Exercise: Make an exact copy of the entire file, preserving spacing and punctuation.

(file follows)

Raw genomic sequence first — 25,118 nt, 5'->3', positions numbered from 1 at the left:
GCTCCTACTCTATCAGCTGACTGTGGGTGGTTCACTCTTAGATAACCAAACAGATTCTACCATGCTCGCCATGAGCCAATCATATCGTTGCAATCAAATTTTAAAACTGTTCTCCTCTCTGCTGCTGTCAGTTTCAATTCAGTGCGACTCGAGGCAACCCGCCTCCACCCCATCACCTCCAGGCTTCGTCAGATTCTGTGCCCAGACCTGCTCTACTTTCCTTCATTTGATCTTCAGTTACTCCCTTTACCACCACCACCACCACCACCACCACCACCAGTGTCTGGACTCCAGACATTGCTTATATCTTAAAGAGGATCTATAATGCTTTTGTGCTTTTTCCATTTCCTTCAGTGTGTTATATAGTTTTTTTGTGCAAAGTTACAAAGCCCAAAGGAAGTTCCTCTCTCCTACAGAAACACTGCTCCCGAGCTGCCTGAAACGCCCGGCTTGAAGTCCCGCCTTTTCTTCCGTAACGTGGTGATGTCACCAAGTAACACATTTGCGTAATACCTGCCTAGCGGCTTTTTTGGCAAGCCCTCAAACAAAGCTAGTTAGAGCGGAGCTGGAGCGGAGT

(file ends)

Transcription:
Raw genomic sequence first — 25,118 nt, 5'->3', positions numbered from 1 at the left:
GCTCCTACTCTATCAGCTGACTGTGGGTGGTTCACTCTTAGATAACCAAACAGATTCTACCATGCTCGCCATGAGCCAATCATATCGTTGCAATCAAATTTTAAAACTGTTCTCCTCTCTGCTGCTGTCAGTTTCAATTCAGTGCGACTCGAGGCAACCCGCCTCCACCCCATCACCTCCAGGCTTCGTCAGATTCTGTGCCCAGACCTGCTCTACTTTCCTTCATTTGATCTTCAGTTACTCCCTTTACCACCACCACCACCACCACCACCACCACCAGTGTCTGGACTCCAGACATTGCTTATATCTTAAAGAGGATCTATAATGCTTTTGTGCTTTTTCCATTTCCTTCAGTGTGTTATATAGTTTTTTTGTGCAAAGTTACAAAGCCCAAAGGAAGTTCCTCTCTCCTACAGAAACACTGCTCCCGAGCTGCCTGAAACGCCCGGCTTGAAGTCCCGCCTTTTCTTCCGTAACGTGGTGATGTCACCAAGTAACACATTTGCGTAATACCTGCCTAGCGGCTTTTTTGGCAAGCCCTCAAACAAAGCTAGTTAGAGCGGAGCTGGAGCGGAGT